Subaru ff-1/1300/1400/1600/1800/Brat 1970-1984 Repair Guide



The Subaru 1800 Turbo comes equipped with Multi-Port Electronic Fuel Injection system. The Electronic Fuel Injection System is particularly suited for use with the turbocharger because it requires no venturi restriction. That means that it has a greater capacity for total power than an equivalent carburetor since air flows through it more freely.

Also, carburetors are limited in their ability to accurately measure airflow because they do not compensate for changes in barometric pressure or temperature, and cannot accurately and quickly respond to throttle changes. This system overcomes those limitations.

Additionally, by injecting the fuel with nearly 40 psi (275 kPa) pressure right at the intake ports, the engine is fed a more consistently atomized mixture with the injection system. This improves performance and fuel economy, especially during cold engine operation.

The heart of the system is a fuel supply loop which consists of a fuel pump and damper which supply fuel under a relatively smooth and constant pressure through a filter. Fuel is supplied to a loop which passes by each fuel injector (one for each cylinder). The loop returns to the fuel tank via a pressure regulator which measures the pressure or vacuum (depending upon throttle opening and turbocharger performance) that exists in the intake manifold. The pressure regulator, by precisely controlling the return of fuel to the tank, maintains exactly 36.3 psi (250 kPa) above the pressure in the intake manifold.

Each fuel injector consists of a nozzle and a tiny electric solenoid valve. The system employs electronics to determine how long the solenoid should be open each time it inputs fuel. By varying the electric pulse sent to the injector and, therefore, the time each injector stays open, the system can precisely supply the amount of fuel the engine requires. For example, if the driver should open the throttle and double the amount of airflow to the engine, the injectors would stay open just twice as long as before the driver decelerated. Air flowing into the system flows through the air cleaner, and then enters the air flow meter. This device measures the flow of air through a precisely designed flap, which opens or closes with airflow against the tension of a spring. A temperature measuring device compensates for the increased density of cold air.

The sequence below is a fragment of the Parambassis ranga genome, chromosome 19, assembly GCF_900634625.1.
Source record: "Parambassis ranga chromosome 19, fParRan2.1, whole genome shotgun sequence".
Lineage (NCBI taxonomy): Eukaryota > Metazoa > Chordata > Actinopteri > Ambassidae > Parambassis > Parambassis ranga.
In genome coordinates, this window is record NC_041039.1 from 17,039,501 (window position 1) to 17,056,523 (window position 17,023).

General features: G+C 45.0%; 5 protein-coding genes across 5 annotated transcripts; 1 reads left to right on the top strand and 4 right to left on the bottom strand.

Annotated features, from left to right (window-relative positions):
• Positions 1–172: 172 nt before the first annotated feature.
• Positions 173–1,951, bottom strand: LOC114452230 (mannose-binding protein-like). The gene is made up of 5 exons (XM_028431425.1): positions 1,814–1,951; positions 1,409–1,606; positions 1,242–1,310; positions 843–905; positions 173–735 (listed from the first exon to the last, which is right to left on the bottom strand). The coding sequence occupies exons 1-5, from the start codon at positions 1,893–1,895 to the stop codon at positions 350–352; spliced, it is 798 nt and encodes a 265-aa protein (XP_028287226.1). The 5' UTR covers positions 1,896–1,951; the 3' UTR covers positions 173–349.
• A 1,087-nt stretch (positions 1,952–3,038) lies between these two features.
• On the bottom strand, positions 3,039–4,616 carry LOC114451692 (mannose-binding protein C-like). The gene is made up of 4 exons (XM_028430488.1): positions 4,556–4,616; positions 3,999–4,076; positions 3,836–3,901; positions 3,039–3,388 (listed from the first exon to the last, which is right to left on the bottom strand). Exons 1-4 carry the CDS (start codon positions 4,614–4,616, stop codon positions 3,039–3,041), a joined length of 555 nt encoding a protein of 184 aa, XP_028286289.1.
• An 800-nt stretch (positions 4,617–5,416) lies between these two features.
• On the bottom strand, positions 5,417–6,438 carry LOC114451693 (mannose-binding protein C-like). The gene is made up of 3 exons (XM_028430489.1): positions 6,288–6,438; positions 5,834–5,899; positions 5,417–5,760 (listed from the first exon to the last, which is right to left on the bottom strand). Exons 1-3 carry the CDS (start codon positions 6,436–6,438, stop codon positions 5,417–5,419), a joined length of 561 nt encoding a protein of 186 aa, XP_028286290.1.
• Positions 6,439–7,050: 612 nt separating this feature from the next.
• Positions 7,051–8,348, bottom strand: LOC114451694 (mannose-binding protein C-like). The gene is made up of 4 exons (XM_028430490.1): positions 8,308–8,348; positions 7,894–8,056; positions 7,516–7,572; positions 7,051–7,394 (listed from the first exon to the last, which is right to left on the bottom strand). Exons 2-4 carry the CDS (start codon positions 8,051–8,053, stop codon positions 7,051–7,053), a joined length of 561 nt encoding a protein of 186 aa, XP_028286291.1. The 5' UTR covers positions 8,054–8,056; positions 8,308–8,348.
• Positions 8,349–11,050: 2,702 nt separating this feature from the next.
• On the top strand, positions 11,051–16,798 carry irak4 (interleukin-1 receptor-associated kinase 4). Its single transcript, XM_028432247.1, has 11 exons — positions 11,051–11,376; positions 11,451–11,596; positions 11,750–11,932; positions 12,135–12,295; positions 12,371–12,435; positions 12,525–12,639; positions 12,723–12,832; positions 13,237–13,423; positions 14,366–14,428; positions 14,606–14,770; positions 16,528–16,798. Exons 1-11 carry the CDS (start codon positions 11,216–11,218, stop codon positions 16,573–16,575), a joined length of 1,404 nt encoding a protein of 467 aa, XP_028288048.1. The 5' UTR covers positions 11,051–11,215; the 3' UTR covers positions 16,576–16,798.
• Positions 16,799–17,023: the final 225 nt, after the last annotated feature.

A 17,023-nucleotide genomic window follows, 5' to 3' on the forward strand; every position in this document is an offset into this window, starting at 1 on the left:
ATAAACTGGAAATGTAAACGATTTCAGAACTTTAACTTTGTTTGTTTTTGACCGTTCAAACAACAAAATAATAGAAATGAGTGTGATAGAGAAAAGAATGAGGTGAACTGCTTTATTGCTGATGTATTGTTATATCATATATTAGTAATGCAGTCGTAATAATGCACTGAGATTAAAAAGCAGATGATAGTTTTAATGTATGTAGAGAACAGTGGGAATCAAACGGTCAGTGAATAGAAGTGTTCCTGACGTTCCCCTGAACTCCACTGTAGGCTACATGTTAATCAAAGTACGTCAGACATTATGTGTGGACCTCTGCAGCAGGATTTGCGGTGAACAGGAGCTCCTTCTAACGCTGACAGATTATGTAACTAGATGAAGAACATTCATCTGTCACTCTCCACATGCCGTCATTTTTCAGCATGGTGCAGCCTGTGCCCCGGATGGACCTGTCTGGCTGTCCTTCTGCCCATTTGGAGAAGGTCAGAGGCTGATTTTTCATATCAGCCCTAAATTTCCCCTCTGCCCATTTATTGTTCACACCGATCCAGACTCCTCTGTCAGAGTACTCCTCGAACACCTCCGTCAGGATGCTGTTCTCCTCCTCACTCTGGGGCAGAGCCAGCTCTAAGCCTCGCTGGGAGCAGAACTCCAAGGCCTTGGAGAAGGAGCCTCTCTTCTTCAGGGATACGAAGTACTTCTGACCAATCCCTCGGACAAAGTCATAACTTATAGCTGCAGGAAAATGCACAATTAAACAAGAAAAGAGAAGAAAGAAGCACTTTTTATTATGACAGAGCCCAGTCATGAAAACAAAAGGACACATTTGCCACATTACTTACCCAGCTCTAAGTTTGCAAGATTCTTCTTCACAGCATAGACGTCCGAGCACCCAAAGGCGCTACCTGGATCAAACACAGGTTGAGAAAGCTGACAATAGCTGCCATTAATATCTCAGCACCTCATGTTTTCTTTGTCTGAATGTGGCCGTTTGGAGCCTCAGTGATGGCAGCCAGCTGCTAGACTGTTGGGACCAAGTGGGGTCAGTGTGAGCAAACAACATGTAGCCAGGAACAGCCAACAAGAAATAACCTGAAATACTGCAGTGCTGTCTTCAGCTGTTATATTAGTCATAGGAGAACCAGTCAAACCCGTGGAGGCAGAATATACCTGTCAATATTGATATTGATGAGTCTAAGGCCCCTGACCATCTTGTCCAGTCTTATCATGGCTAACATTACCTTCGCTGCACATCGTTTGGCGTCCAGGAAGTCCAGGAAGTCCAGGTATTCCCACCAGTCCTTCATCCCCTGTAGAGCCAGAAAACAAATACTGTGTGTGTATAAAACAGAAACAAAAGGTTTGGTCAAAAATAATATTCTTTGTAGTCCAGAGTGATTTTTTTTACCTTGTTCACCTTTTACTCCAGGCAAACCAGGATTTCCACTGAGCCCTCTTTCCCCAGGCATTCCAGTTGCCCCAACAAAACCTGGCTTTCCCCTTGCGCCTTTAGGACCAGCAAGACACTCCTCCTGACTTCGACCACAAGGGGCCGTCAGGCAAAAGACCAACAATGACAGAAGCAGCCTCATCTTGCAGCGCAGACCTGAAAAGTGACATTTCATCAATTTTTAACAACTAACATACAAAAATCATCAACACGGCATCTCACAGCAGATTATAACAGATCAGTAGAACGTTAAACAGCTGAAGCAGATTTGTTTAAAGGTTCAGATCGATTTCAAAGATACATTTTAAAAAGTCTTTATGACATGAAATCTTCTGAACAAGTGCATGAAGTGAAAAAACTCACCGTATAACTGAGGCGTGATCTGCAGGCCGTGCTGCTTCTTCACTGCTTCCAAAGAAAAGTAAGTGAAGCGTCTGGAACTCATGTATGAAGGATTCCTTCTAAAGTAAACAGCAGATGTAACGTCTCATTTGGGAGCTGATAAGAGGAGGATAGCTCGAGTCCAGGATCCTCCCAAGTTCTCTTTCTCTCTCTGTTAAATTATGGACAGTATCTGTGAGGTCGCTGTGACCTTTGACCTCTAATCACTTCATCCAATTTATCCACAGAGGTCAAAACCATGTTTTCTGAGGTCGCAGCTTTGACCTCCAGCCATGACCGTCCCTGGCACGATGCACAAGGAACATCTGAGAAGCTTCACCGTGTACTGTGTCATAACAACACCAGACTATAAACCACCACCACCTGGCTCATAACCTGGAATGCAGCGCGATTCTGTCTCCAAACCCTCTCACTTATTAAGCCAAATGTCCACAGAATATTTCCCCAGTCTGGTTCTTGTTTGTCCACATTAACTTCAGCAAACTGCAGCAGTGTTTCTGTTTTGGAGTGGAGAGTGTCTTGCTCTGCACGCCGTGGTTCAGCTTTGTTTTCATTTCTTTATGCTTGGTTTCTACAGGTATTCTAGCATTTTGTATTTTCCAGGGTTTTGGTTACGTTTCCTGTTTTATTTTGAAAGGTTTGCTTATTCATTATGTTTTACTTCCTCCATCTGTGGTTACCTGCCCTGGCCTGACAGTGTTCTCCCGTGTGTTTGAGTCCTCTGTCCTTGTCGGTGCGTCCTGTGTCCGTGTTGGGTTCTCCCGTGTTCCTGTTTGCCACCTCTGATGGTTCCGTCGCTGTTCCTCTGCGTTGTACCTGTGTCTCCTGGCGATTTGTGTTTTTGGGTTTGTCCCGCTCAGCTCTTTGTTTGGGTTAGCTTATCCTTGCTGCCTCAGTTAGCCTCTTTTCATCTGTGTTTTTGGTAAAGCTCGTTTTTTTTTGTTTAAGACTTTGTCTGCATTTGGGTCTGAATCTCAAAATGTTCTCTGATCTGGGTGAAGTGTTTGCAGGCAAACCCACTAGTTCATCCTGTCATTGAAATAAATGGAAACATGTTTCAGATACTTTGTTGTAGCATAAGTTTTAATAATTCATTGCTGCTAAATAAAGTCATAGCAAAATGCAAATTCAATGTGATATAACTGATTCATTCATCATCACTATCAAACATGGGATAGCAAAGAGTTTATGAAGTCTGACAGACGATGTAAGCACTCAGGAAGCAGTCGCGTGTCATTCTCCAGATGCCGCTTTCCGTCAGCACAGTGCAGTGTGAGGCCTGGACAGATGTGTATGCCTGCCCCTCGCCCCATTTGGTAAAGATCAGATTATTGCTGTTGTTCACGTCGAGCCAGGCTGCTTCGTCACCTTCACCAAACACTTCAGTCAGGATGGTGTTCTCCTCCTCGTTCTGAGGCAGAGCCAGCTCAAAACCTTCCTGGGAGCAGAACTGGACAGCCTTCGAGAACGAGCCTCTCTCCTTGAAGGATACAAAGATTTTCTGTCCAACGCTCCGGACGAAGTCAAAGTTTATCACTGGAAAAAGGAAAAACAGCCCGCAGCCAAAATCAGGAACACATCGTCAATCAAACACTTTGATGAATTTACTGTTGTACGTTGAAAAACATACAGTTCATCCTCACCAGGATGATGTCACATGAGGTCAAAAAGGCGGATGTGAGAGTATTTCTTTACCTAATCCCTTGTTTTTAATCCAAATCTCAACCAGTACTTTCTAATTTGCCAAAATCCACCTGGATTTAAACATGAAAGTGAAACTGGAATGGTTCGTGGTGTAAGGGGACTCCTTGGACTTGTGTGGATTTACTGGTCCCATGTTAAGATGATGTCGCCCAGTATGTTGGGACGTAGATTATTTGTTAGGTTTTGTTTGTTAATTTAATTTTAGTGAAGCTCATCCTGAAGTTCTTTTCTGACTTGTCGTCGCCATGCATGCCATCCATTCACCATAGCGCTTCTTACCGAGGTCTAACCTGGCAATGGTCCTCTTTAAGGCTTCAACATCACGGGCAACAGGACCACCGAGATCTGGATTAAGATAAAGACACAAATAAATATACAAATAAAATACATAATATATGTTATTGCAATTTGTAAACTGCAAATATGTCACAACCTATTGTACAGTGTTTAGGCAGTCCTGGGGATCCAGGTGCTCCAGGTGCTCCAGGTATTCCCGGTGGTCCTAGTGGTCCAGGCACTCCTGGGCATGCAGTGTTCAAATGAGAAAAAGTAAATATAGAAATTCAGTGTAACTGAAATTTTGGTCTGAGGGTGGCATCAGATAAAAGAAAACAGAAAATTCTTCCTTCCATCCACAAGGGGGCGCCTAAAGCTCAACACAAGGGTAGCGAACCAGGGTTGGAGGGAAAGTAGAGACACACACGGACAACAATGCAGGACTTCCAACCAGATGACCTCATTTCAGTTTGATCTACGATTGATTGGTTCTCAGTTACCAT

From here, the air passes through the turbocharger into the throttle body. This part contains the throttle which controls airflow according to the driver's demands, much as in an ordinary carburetion system. It has switches which tell the electronic microprocessor which controls the system when the car is at full throttle or at idle, for appropriate changes in fuel/air mixture. When the driver releases the throttle, the throttle body closes off entirely, and air for engine idle is routed through the auxiliary air valve to the engine.

Whenever there is a change in airflow, it is reflected in a change in the air flow meter's signal to the microprocessor and a change in the width (or time) of the pulse the microprocessor sends to the injectors.

The system is extremely complex and requires specialized training and equipment to fully service and repair. You can, however, make a few simple checks and adjustments, provided you adhere to the safety precautions in this section.

Click image to see an enlarged view

Fig. Fig. 1 The fuel passes from the tank, through a pump, damper and filter to the fuel injectors. It returns through a fuel pressure regulator.

Click image to see an enlarged view

Fig. Fig. 2 Air entering the system passes through the air cleaner to the air flow meter, where the system measures how much air the engine is actually getting. From here, the air goes through the turbocharger to the throttle body, which actually controls airflow.


The MPFI system supplies the optimum air/fuel mixture to the engine under all various operating conditions. System fuel, which is pressurized at a constant pressure, is injected into the intake air passage of the cylinder head. The amount of fuel injected is controlled by the intermittent injection system where the electromagnetic injection valve (fuel injector) opens only for a short period of time, depending on the amount of air required for 1 cycle of operation. During system operation, the amount injection is determined by the duration of an electric pulse sent to the fuel injector, which permits precise metering of the fuel.

All the operating conditions of the engine are converted into electric signals, resulting in additional features of the system, such as improved adaptability and easier addition of compensating element. The MPFI system also incorporates the following features:

Reduced emission of exhaust gases
Reduction in fuel consumption
Increased engine output
Superior acceleration and deceleration
Superior starting and warm-up performance in cold weather since compensation is made for coolant and intake air temperature
Improved performance with turbocharger, if equipped